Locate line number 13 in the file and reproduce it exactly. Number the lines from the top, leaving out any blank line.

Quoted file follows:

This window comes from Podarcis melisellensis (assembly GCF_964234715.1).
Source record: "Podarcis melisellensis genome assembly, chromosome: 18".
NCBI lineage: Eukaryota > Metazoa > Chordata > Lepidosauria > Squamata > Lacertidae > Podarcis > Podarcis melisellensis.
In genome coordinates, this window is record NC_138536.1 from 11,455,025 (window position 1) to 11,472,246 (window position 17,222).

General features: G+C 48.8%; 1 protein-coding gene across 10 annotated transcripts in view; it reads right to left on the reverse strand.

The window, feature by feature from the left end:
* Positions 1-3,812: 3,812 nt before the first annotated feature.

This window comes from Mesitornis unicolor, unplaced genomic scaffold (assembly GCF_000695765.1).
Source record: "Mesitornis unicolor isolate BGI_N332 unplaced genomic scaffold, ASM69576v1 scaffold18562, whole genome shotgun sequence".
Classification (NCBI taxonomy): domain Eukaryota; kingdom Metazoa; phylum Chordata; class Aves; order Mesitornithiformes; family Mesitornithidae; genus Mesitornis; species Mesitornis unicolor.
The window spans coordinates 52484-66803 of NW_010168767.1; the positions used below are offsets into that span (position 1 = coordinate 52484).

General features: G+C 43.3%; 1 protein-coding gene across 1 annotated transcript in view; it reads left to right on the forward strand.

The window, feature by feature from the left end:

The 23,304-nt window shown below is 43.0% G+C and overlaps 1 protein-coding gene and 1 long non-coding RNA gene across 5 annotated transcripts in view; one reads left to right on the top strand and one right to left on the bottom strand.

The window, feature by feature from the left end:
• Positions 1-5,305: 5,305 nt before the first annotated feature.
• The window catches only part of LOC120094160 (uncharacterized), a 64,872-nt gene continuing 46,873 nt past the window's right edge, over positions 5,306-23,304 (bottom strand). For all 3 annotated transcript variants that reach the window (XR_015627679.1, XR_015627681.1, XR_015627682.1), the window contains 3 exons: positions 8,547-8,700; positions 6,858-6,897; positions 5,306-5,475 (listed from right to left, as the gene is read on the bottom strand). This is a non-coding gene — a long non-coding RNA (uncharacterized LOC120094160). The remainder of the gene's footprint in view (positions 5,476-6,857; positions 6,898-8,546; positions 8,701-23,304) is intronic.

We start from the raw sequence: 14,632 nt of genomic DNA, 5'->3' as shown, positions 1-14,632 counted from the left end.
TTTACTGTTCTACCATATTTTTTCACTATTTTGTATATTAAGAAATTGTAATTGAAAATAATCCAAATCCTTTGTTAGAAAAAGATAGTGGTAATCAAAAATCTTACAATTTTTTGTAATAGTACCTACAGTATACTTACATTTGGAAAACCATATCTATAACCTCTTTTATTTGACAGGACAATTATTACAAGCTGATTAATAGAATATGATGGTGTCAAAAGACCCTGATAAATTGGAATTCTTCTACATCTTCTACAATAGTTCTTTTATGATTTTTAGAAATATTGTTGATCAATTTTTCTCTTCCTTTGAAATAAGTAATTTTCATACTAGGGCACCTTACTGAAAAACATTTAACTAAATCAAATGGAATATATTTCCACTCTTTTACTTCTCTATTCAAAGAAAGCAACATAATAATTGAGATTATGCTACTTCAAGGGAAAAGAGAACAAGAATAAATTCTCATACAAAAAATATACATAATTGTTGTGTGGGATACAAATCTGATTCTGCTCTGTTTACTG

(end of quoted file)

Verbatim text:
The window, feature by feature from the left end: